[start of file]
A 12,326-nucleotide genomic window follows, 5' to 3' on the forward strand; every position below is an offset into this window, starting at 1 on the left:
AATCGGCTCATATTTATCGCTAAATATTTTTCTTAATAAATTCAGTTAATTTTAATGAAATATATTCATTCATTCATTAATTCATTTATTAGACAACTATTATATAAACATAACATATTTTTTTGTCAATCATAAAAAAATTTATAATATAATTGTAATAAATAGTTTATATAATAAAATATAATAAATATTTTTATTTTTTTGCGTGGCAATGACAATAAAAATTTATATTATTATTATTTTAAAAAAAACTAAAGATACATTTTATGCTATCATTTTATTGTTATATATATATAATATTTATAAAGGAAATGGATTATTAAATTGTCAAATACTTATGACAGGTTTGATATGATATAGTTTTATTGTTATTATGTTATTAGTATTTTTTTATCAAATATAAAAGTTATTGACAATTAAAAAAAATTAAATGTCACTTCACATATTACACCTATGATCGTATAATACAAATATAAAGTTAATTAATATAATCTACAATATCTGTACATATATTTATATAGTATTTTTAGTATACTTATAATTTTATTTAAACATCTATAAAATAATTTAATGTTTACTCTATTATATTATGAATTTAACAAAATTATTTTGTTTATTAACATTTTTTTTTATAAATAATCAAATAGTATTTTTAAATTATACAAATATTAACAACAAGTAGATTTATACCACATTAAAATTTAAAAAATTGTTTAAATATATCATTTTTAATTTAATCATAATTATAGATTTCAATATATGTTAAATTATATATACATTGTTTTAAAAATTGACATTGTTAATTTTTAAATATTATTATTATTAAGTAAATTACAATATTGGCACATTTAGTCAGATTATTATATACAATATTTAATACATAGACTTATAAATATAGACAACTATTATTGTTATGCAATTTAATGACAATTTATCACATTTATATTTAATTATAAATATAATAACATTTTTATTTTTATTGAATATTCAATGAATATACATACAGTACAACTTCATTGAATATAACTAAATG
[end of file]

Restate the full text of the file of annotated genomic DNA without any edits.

A 12,326-nucleotide genomic window follows, 5' to 3' on the forward strand; every position below is an offset into this window, starting at 1 on the left:
AATCGGCTCATATTTATCGCTAAATATTTTTCTTAATAAATTCAGTTAATTTTAATGAAATATATTCATTCATTCATTAATTCATTTATTAGACAACTATTATATAAACATAACATATTTTTTTGTCAATCATAAAAAAATTTATAATATAATTGTAATAAATAGTTTATATAATAAAATATAATAAATATTTTTATTTTTTTGCGTGGCAATGACAATAAAAATTTATATTATTATTATTTTAAAAAAAACTAAAGATACATTTTATGCTATCATTTTATTGTTATATATATATAATATTTATAAAGGAAATGGATTATTAAATTGTCAAATACTTATGACAGGTTTGATATGATATAGTTTTATTGTTATTATGTTATTAGTATTTTTTTATCAAATATAAAAGTTATTGACAATTAAAAAAAATTAAATGTCACTTCACATATTACACCTATGATCGTATAATACAAATATAAAGTTAATTAATATAATCTACAATATCTGTACATATATTTATATAGTATTTTTAGTATACTTATAATTTTATTTAAACATCTATAAAATAATTTAATGTTTACTCTATTATATTATGAATTTAACAAAATTATTTTGTTTATTAACATTTTTTTTTATAAATAATCAAATAGTATTTTTAAATTATACAAATATTAACAACAAGTAGATTTATACCACATTAAAATTTAAAAAATTGTTTAAATATATCATTTTTAATTTAATCATAATTATAGATTTCAATATATGTTAAATTATATATACATTGTTTTAAAAATTGACATTGTTAATTTTTAAATATTATTATTATTAAGTAAATTACAATATTGGCACATTTAGTCAGATTATTATATACAATATTTAATACATAGACTTATAAATATAGACAACTATTATTGTTATGCAATTTAATGACAATTTATCACATTTATATTTAATTATAAATATAATAACATTTTTATTTTTATTGAATATTCAATGAATATACATACAGTACAACTTCATTGAATATAACTAAATG